Somewhere towards the end of the film, you finally realize where this plot is going and wonder why again is this film still set in the future. With the only real reasons potentially being not only my previous points in it being similar to 'Blade Runner 2049' and the filmmakers being out of ideas, but also the film's secondary character and the need for him to have a connection of sorts to the first (The Mute Bartender). As it wasn't weird enough that they set it in this loud and depraved future, they made it worse by having this character be a U.S. soldier gone AWOL, who has a kid so you can be sympathetic initially to, but no apparent reason why he is who he is in the film in terms of his behavior and professional outcome. So, if you remove the technology and the weirdness the film has it is essentially about a man trying to hold onto one thing that is true and pure to him in a impure society (mute bartender & femme fetale waitress) and with a secondary character (AWOL Soldier) who also has something pure, but still is impure himself in his actions despite of it. Knowing this, the production still made the decision that this film needed to be set in the future, because they probably thought this message wouldn't come across as strong if there weren't flying cars and weird individuals with accents throughout its entirety. They probably thought that extremes were necessary otherwise audience members wouldn't get it and that the modern day examples wouldn't be as potent.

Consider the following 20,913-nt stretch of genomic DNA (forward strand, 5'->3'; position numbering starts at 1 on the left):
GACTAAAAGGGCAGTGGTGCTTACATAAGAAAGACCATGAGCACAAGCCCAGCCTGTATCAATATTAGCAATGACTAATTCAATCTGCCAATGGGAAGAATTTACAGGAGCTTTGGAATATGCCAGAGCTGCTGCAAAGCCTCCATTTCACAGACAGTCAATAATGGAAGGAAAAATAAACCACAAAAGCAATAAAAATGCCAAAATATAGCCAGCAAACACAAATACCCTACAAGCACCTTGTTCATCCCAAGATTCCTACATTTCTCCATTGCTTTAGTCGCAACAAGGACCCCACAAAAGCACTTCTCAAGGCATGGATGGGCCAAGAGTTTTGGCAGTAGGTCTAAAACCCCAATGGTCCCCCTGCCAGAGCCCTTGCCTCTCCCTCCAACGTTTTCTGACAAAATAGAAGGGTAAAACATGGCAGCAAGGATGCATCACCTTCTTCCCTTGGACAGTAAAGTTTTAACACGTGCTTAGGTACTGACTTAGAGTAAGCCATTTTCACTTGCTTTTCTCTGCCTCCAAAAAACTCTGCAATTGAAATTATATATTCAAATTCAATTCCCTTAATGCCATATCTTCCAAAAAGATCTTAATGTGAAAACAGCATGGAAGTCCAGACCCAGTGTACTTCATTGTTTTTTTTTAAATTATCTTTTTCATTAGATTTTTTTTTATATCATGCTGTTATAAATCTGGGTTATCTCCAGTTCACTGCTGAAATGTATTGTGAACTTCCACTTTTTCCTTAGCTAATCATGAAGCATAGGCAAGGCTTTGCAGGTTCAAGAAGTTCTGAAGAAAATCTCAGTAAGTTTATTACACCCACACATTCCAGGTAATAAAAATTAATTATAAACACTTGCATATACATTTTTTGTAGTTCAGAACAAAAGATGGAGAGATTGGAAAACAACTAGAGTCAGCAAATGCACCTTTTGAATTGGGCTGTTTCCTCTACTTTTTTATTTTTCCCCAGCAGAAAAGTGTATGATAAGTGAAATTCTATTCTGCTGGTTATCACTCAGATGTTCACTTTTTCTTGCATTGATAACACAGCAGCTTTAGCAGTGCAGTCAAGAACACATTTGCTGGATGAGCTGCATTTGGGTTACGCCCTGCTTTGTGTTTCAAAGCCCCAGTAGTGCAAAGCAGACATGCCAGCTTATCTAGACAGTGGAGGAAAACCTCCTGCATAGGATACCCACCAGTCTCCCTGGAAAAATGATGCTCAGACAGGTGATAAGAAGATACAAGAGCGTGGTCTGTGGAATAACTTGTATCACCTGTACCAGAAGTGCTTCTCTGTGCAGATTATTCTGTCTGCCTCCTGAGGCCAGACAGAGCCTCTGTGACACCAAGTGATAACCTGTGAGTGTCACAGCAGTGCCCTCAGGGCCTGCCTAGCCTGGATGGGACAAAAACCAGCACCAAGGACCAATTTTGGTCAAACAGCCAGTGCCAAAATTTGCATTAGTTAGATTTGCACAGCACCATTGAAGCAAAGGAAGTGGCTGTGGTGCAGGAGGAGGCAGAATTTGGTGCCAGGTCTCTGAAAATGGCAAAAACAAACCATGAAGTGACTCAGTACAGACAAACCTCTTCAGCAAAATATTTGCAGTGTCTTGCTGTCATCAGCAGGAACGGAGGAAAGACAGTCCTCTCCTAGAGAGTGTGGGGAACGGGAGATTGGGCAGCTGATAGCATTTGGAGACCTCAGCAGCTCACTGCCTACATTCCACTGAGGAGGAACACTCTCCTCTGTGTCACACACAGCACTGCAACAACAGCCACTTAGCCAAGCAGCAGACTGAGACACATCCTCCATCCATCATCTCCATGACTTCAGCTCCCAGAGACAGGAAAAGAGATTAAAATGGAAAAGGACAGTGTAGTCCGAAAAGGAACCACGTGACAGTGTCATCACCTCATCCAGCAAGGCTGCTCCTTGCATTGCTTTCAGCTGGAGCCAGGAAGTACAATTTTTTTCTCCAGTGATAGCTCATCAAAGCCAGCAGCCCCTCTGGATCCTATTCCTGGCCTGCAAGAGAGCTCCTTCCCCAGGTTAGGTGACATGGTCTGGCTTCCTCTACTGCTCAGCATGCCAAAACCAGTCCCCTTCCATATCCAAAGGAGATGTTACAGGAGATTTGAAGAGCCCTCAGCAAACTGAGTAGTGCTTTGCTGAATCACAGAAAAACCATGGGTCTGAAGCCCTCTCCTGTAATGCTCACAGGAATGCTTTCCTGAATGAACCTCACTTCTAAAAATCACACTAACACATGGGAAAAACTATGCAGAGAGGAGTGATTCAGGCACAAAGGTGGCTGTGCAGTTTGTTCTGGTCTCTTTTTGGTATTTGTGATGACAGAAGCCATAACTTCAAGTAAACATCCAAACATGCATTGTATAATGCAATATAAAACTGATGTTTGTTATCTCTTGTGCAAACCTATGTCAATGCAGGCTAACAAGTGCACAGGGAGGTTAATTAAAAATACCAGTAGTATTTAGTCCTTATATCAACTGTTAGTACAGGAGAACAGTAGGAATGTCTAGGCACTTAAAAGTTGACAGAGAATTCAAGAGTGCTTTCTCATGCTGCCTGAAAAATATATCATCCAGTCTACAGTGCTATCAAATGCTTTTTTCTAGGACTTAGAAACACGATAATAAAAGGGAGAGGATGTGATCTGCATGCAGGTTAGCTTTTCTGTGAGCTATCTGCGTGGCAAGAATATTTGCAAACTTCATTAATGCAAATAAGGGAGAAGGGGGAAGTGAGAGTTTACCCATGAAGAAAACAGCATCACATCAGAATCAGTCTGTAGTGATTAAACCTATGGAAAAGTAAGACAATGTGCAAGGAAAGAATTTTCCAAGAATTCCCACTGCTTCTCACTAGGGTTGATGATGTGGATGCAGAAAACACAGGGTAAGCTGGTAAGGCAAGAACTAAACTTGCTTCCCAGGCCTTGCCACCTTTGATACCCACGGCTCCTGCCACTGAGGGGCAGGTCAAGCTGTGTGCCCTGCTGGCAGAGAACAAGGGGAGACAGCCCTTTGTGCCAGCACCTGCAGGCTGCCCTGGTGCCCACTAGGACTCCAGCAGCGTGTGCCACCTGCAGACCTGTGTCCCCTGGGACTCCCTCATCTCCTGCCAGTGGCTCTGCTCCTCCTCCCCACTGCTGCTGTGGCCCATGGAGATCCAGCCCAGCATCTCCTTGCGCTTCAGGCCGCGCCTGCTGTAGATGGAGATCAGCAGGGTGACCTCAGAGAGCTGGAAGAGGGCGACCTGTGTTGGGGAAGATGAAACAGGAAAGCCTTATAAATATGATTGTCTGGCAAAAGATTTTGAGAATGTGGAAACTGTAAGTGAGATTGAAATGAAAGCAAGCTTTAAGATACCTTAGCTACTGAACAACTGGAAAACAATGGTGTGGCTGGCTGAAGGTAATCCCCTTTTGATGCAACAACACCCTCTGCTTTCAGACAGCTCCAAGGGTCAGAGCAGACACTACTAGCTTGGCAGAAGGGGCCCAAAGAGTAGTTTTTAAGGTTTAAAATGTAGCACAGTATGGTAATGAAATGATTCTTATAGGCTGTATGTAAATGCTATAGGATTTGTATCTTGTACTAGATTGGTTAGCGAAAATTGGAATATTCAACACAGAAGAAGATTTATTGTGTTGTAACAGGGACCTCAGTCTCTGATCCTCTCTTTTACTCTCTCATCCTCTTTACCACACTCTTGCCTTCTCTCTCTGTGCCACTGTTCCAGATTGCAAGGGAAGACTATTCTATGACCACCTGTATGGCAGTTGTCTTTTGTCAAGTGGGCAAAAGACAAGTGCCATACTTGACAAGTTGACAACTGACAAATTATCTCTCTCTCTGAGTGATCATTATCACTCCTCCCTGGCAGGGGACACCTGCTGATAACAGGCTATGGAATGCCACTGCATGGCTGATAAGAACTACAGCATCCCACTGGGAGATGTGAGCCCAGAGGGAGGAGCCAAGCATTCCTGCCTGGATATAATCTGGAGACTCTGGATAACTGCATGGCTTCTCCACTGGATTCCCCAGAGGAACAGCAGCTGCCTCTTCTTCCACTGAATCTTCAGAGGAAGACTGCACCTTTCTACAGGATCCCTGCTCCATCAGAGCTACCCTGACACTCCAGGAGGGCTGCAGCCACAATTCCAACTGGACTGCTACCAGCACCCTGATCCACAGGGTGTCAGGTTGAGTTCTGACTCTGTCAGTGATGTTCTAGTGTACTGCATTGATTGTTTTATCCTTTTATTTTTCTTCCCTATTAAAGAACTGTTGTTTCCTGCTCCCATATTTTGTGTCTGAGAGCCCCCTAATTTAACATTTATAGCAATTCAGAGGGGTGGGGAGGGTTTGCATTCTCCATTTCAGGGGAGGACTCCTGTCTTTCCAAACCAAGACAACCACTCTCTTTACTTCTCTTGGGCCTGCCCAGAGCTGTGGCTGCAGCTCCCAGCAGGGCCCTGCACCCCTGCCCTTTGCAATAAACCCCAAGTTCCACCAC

Finally, what makes this all weirder is that you find out that this film was made by Duncan Jones of all people. One of the best upcoming directors of the last decade. The guy who has made some really great films in 'Moon' and 'Source Code' and even did the semi-acceptable 'Warcraft' film that wasn't all bad. How did he get dragged into making this hunk of junk should be a question lingering on his mind. As it will be a stain on his filmography and one of the worst representations and productions of how a dystopian future will look. From the cinematography, to the lighting, to the horrific and one dimensional plot and all the way to people in Germany speaking English and it being a hot spot for the underworld.


Having no real expectations out of this film and then finding out after the fact who made it, didn't make things better in how to critique it knowing fully well the talent and skill of the filmmaker. Not to mention watching some of my favorite actors and decent newcomers in the film, deal with a world and material that is odd and weird in its mixture. How and why they thought this was a film worth making and so close to 'Blade Runner 2049' release shows that some people are out of ideas and that an Amish mute bartender in the future isn't the way to go.

Personal Rating:

1 Stars.jpg

review by P K